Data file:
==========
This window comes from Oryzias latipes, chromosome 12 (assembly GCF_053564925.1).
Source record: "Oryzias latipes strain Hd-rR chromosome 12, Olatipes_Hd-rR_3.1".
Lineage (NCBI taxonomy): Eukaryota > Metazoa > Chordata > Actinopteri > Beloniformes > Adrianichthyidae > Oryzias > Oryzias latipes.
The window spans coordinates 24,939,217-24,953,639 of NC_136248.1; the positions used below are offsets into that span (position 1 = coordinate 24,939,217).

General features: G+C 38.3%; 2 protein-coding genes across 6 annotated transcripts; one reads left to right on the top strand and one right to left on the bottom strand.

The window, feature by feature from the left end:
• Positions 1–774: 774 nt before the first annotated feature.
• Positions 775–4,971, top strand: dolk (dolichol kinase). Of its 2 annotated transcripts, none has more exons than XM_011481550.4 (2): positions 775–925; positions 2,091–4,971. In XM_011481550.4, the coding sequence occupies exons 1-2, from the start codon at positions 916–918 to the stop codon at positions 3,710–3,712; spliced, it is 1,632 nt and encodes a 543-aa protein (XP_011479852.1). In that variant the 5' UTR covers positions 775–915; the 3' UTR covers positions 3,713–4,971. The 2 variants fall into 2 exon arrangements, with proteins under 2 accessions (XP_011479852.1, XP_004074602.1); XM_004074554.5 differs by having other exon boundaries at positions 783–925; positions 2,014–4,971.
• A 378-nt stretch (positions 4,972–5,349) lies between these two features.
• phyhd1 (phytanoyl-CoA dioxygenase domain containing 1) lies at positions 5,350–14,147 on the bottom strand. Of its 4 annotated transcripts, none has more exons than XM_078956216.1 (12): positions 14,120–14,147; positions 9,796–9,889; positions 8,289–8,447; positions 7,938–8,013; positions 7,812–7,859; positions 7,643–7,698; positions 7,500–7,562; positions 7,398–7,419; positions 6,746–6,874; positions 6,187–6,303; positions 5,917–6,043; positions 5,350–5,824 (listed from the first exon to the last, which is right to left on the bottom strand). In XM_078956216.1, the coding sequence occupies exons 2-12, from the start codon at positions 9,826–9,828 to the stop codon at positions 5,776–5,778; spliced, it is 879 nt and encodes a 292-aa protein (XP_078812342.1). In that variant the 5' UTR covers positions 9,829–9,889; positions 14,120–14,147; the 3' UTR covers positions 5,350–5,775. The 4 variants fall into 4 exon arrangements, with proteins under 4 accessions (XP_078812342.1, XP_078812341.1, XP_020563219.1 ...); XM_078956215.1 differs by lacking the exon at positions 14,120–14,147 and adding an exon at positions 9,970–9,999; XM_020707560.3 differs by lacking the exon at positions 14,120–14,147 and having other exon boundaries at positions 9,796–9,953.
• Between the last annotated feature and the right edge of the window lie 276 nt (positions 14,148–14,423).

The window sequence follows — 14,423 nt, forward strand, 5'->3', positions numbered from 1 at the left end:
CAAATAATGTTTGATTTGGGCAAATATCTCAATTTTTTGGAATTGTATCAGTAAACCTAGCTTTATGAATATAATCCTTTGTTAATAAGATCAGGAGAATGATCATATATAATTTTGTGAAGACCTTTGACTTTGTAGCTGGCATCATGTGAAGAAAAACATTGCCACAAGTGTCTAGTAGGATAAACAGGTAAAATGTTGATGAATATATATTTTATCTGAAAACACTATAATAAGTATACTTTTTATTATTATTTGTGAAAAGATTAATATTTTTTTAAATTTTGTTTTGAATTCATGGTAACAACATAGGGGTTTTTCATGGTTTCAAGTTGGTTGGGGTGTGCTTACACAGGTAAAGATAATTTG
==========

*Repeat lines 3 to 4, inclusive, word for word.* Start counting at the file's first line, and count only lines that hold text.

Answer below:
Lineage (NCBI taxonomy): Eukaryota > Metazoa > Chordata > Actinopteri > Beloniformes > Adrianichthyidae > Oryzias > Oryzias latipes.
The window spans coordinates 24,939,217-24,953,639 of NC_136248.1; the positions used below are offsets into that span (position 1 = coordinate 24,939,217).